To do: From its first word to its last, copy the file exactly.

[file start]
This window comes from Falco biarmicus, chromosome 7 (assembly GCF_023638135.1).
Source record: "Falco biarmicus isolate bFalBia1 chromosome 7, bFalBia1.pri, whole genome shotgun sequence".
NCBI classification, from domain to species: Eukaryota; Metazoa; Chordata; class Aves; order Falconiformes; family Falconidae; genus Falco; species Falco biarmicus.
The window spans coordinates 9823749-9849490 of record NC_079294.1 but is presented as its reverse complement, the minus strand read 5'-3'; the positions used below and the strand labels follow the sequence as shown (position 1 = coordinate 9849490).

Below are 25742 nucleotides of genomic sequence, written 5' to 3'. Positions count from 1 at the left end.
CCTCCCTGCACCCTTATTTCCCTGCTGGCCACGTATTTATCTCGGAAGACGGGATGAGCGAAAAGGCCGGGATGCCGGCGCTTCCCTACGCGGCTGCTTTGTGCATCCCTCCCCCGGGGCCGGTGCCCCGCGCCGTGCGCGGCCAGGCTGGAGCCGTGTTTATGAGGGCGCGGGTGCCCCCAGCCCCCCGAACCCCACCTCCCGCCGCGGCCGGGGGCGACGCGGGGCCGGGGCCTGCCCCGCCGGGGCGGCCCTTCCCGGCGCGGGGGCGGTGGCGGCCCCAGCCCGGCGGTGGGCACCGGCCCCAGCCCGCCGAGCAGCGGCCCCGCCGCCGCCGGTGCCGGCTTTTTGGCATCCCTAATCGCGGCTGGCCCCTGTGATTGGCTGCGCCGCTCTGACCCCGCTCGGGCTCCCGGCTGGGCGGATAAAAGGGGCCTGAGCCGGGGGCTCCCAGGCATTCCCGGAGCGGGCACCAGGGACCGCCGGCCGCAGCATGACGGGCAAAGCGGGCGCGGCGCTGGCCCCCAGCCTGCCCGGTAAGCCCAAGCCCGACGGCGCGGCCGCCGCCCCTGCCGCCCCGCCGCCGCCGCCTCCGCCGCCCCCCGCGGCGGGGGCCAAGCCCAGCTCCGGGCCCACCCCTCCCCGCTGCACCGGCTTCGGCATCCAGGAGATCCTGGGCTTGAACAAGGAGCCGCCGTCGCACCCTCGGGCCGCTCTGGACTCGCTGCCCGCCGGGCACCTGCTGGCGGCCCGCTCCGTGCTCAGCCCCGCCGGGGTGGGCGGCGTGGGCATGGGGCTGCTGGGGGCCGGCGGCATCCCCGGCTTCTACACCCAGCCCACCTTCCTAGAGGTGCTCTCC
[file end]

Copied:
This window comes from Falco biarmicus, chromosome 7 (assembly GCF_023638135.1).
Source record: "Falco biarmicus isolate bFalBia1 chromosome 7, bFalBia1.pri, whole genome shotgun sequence".
NCBI classification, from domain to species: Eukaryota; Metazoa; Chordata; class Aves; order Falconiformes; family Falconidae; genus Falco; species Falco biarmicus.
The window spans coordinates 9823749-9849490 of record NC_079294.1 but is presented as its reverse complement, the minus strand read 5'-3'; the positions used below and the strand labels follow the sequence as shown (position 1 = coordinate 9849490).

Below are 25742 nucleotides of genomic sequence, written 5' to 3'. Positions count from 1 at the left end.
CCTCCCTGCACCCTTATTTCCCTGCTGGCCACGTATTTATCTCGGAAGACGGGATGAGCGAAAAGGCCGGGATGCCGGCGCTTCCCTACGCGGCTGCTTTGTGCATCCCTCCCCCGGGGCCGGTGCCCCGCGCCGTGCGCGGCCAGGCTGGAGCCGTGTTTATGAGGGCGCGGGTGCCCCCAGCCCCCCGAACCCCACCTCCCGCCGCGGCCGGGGGCGACGCGGGGCCGGGGCCTGCCCCGCCGGGGCGGCCCTTCCCGGCGCGGGGGCGGTGGCGGCCCCAGCCCGGCGGTGGGCACCGGCCCCAGCCCGCCGAGCAGCGGCCCCGCCGCCGCCGGTGCCGGCTTTTTGGCATCCCTAATCGCGGCTGGCCCCTGTGATTGGCTGCGCCGCTCTGACCCCGCTCGGGCTCCCGGCTGGGCGGATAAAAGGGGCCTGAGCCGGGGGCTCCCAGGCATTCCCGGAGCGGGCACCAGGGACCGCCGGCCGCAGCATGACGGGCAAAGCGGGCGCGGCGCTGGCCCCCAGCCTGCCCGGTAAGCCCAAGCCCGACGGCGCGGCCGCCGCCCCTGCCGCCCCGCCGCCGCCGCCTCCGCCGCCCCCCGCGGCGGGGGCCAAGCCCAGCTCCGGGCCCACCCCTCCCCGCTGCACCGGCTTCGGCATCCAGGAGATCCTGGGCTTGAACAAGGAGCCGCCGTCGCACCCTCGGGCCGCTCTGGACTCGCTGCCCGCCGGGCACCTGCTGGCGGCCCGCTCCGTGCTCAGCCCCGCCGGGGTGGGCGGCGTGGGCATGGGGCTGCTGGGGGCCGGCGGCATCCCCGGCTTCTACACCCAGCCCACCTTCCTAGAGGTGCTCTCC